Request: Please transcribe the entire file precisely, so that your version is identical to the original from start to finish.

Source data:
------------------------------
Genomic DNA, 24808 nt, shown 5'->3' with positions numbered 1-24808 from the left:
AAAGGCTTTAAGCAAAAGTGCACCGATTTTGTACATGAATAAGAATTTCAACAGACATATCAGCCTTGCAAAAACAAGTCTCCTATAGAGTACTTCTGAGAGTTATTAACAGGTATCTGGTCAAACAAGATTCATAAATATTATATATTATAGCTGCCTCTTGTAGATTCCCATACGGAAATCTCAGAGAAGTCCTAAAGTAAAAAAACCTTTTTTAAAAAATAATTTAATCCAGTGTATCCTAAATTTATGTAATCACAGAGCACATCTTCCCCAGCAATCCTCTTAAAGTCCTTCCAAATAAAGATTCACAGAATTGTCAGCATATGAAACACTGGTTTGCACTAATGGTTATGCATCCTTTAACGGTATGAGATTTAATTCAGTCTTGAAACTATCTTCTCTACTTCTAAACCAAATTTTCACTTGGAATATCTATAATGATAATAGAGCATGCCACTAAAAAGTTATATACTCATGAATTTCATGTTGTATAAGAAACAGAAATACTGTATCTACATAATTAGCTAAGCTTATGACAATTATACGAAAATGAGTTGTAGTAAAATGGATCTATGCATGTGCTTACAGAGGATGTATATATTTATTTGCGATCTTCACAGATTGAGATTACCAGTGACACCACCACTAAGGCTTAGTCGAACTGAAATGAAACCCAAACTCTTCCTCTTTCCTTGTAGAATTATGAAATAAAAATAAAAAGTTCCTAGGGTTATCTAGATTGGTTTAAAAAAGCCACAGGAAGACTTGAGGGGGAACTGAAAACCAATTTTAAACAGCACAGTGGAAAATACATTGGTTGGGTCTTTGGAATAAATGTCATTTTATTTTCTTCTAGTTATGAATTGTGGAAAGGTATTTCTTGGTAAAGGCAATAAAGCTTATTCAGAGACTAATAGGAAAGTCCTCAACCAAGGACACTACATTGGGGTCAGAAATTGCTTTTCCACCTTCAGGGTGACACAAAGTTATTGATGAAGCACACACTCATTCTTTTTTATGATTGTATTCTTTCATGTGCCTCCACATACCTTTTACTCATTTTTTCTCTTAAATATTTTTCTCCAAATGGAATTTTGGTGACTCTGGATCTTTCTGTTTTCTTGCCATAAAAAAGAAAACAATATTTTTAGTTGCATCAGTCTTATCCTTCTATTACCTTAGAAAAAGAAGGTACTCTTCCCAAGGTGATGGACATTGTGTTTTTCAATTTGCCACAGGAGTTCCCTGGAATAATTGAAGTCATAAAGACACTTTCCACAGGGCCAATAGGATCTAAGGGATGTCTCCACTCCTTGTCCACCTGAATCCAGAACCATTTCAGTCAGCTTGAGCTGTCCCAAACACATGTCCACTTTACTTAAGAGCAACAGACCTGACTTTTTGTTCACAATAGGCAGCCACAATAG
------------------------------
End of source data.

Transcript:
Genomic DNA, 24808 nt, shown 5'->3' with positions numbered 1-24808 from the left:
AAAGGCTTTAAGCAAAAGTGCACCGATTTTGTACATGAATAAGAATTTCAACAGACATATCAGCCTTGCAAAAACAAGTCTCCTATAGAGTACTTCTGAGAGTTATTAACAGGTATCTGGTCAAACAAGATTCATAAATATTATATATTATAGCTGCCTCTTGTAGATTCCCATACGGAAATCTCAGAGAAGTCCTAAAGTAAAAAAACCTTTTTTAAAAAATAATTTAATCCAGTGTATCCTAAATTTATGTAATCACAGAGCACATCTTCCCCAGCAATCCTCTTAAAGTCCTTCCAAATAAAGATTCACAGAATTGTCAGCATATGAAACACTGGTTTGCACTAATGGTTATGCATCCTTTAACGGTATGAGATTTAATTCAGTCTTGAAACTATCTTCTCTACTTCTAAACCAAATTTTCACTTGGAATATCTATAATGATAATAGAGCATGCCACTAAAAAGTTATATACTCATGAATTTCATGTTGTATAAGAAACAGAAATACTGTATCTACATAATTAGCTAAGCTTATGACAATTATACGAAAATGAGTTGTAGTAAAATGGATCTATGCATGTGCTTACAGAGGATGTATATATTTATTTGCGATCTTCACAGATTGAGATTACCAGTGACACCACCACTAAGGCTTAGTCGAACTGAAATGAAACCCAAACTCTTCCTCTTTCCTTGTAGAATTATGAAATAAAAATAAAAAGTTCCTAGGGTTATCTAGATTGGTTTAAAAAAGCCACAGGAAGACTTGAGGGGGAACTGAAAACCAATTTTAAACAGCACAGTGGAAAATACATTGGTTGGGTCTTTGGAATAAATGTCATTTTATTTTCTTCTAGTTATGAATTGTGGAAAGGTATTTCTTGGTAAAGGCAATAAAGCTTATTCAGAGACTAATAGGAAAGTCCTCAACCAAGGACACTACATTGGGGTCAGAAATTGCTTTTCCACCTTCAGGGTGACACAAAGTTATTGATGAAGCACACACTCATTCTTTTTTATGATTGTATTCTTTCATGTGCCTCCACATACCTTTTACTCATTTTTTCTCTTAAATATTTTTCTCCAAATGGAATTTTGGTGACTCTGGATCTTTCTGTTTTCTTGCCATAAAAAAGAAAACAATATTTTTAGTTGCATCAGTCTTATCCTTCTATTACCTTAGAAAAAGAAGGTACTCTTCCCAAGGTGATGGACATTGTGTTTTTCAATTTGCCACAGGAGTTCCCTGGAATAATTGAAGTCATAAAGACACTTTCCACAGGGCCAATAGGATCTAAGGGATGTCTCCACTCCTTGTCCACCTGAATCCAGAACCATTTCAGTCAGCTTGAGCTGTCCCAAACACATGTCCACTTTACTTAAGAGCAACAGACCTGACTTTTTGTTCACAATAGGCAGCCACAATAG